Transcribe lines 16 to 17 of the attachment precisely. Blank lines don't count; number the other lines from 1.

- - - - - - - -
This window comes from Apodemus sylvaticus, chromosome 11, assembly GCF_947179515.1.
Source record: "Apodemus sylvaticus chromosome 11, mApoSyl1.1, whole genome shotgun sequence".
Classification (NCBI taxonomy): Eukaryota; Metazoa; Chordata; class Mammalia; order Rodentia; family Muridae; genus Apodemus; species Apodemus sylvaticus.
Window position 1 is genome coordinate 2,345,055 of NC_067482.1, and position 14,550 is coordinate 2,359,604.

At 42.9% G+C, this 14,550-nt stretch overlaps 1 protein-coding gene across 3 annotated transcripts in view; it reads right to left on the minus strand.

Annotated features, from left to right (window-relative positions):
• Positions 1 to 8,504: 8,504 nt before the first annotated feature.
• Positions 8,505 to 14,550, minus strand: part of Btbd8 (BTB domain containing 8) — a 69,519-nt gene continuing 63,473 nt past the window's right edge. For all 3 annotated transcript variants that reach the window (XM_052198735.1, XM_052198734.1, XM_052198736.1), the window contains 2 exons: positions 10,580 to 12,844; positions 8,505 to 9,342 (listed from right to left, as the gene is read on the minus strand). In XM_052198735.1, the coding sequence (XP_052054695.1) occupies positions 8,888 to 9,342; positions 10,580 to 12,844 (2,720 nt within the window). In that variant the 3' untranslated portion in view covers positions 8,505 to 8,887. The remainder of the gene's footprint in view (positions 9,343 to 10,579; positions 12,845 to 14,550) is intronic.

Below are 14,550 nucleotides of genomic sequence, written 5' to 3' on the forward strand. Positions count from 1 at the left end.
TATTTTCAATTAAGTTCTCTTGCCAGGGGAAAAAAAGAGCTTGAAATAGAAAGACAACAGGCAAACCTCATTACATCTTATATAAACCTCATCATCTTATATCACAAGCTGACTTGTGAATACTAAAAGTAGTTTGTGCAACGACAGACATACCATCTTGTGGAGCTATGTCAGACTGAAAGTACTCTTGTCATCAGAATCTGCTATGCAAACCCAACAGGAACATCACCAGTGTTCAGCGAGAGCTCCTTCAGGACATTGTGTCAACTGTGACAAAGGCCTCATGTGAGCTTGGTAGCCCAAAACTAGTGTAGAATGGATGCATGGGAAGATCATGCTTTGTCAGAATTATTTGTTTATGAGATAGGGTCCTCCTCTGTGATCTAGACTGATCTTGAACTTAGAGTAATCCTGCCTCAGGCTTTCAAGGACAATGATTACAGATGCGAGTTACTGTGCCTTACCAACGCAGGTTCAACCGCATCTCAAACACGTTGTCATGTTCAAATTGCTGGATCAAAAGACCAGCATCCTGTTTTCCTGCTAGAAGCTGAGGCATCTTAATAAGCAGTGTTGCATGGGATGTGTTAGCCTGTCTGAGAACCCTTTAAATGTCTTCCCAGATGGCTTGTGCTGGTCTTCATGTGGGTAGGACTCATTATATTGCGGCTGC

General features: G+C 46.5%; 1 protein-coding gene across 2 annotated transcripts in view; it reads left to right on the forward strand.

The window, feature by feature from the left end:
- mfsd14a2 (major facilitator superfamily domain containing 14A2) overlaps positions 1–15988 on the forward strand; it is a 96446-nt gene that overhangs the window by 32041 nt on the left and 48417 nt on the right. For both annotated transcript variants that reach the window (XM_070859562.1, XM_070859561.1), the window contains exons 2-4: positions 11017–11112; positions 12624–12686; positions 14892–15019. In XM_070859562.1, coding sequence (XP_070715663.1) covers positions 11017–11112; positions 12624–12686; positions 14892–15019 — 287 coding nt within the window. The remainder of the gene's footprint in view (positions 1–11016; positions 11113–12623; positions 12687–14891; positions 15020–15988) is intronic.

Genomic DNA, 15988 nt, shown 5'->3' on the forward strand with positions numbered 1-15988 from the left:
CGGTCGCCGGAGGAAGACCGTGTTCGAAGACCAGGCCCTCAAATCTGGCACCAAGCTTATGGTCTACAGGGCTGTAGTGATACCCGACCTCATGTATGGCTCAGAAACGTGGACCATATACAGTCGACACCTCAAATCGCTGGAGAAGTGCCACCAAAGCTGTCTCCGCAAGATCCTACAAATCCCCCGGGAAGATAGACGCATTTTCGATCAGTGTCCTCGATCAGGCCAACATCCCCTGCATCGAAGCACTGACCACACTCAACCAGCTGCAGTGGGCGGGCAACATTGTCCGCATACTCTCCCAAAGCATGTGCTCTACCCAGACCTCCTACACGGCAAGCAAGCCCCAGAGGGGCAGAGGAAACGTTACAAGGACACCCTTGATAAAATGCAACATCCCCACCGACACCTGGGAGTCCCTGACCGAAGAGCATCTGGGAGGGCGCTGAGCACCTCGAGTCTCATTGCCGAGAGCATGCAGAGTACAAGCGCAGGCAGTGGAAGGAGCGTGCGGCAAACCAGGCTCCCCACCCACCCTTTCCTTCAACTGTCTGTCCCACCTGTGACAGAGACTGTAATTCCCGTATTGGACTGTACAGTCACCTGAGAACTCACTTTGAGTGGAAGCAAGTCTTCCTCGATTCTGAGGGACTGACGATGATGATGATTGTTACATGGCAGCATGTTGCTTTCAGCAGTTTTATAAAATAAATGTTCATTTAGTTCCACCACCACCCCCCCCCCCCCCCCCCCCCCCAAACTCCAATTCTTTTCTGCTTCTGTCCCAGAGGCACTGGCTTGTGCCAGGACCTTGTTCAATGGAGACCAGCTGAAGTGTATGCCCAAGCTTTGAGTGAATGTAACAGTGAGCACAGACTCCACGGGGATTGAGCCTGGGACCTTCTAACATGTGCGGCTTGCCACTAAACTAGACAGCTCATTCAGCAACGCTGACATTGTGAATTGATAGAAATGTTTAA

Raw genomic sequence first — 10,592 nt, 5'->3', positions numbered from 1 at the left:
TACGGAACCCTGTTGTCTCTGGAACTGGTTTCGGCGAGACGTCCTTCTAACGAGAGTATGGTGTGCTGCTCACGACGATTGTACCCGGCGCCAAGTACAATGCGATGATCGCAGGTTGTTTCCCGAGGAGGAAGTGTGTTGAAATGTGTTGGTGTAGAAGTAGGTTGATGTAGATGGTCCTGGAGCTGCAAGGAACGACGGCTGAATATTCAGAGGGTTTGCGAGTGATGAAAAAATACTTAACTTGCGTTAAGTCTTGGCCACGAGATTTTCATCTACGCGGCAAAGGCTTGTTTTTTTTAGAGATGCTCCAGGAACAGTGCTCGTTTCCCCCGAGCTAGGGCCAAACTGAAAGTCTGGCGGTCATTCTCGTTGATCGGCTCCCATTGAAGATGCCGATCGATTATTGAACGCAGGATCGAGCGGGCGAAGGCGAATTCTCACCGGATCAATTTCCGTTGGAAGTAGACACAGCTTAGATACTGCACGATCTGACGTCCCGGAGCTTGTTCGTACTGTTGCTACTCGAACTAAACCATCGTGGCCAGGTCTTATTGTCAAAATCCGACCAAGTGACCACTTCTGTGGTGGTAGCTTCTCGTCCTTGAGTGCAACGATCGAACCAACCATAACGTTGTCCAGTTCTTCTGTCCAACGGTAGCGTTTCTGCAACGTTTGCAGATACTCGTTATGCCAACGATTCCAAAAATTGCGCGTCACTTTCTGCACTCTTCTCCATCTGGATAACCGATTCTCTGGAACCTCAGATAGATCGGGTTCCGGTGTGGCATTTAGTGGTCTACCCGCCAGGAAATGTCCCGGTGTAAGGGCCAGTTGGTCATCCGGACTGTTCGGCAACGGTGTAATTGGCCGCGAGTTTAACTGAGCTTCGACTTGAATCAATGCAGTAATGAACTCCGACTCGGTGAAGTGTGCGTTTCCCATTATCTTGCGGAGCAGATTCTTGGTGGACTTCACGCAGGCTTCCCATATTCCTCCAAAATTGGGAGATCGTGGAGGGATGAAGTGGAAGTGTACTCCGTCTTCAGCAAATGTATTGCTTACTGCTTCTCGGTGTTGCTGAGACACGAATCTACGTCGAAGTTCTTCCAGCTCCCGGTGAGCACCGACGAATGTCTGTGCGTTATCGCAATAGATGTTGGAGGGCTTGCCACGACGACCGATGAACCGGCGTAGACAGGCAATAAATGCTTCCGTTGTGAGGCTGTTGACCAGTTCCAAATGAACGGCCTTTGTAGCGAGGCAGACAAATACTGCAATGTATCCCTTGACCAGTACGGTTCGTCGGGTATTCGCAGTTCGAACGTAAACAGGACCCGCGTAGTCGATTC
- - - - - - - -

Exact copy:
Raw genomic sequence first — 10,592 nt, 5'->3', positions numbered from 1 at the left:
TACGGAACCCTGTTGTCTCTGGAACTGGTTTCGGCGAGACGTCCTTCTAACGAGAGTATGGTGTGCTGCTCACGACGATTGTACCCGGCGCCAAGTACAATGCGATGATCGCAGGTTGTTTCCCGAGGAGGAAGTGTGTTGAAATGTGTTGGTGTAGAAGTAGGTTGATGTAGATGGTCCTGGAGCTGCAAGGAACGACGGCTGAATATTCAGAGGGTTTGCGAGTGATGAAAAAATACTTAACTTGCGTTAAGTCTTGGCCACGAGATTTTCATCTACGCGGCAAAGGCTTGTTTTTTTTAGAGATGCTCCAGGAACAGTGCTCGTTTCCCCCGAGCTAGGGCCAAACTGAAAGTCTGGCGGTCATTCTCGTTGATCGGCTCCCATTGAAGATGCCGATCGATTATTGAACGCAGGATCGAGCGGGCGAAGGCGAATTCTCACCGGATCAATTTCCGTTGGAAGTAGACACAGCTTAGATACTGCACGATCTGACGTCCCGGAGCTTGTTCGTACTGTTGCTACTCGAACTAAACCATCGTGGCCAGGTCTTATTGTCAAAATCCGACCAAGTGACCACTTCTGTGGTGGTAGCTTCTCGTCCTTGAGTGCAACGATCGAACCAACCATAACGTTGTCCAGTTCTTCTGTCCAACGGTAGCGTTTCTGCAACGTTTGCAGATACTCGTTATGCCAACGATTCCAAAAATTGCGCGTCACTTTCTGCACTCTTCTCCATCTGGATAACCGATTCTCTGGAACCTCAGATAGATCGGGTTCCGGTGTGGCATTTAGTGGTCTACCCGCCAGGAAATGTCCCGGTGTAAGGGCCAGTTGGTCATCCGGACTGTTCGGCAACGGTGTAATTGGCCGCGAGTTTAACTGAGCTTCGACTTGAATCAATGCAGTAATGAACTCCGACTCGGTGAAGTGTGCGTTTCCCATTATCTTGCGGAGCAGATTCTTGGTGGACTTCACGCAGGCTTCCCATATTCCTCCAAAATTGGGAGATCGTGGAGGGATGAAGTGGAAGTGTACTCCGTCTTCAGCAAATGTATTGCTTACTGCTTCTCGGTGTTGCTGAGACACGAATCTACGTCGAAGTTCTTCCAGCTCCCGGTGAGCACCGACGAATGTCTGTGCGTTATCGCAATAGATGTTGGAGGGCTTGCCACGACGACCGATGAACCGGCGTAGACAGGCAATAAATGCTTCCGTTGTGAGGCTGTTGACCAGTTCCAAATGAACGGCCTTTGTAGCGAGGCAGACAAATACTGCAATGTATCCCTTGACCAGTACGGTTCGTCGGGTATTCGCAGTTCGAACGTAAACAGGACCCGCGTAGTCGATTC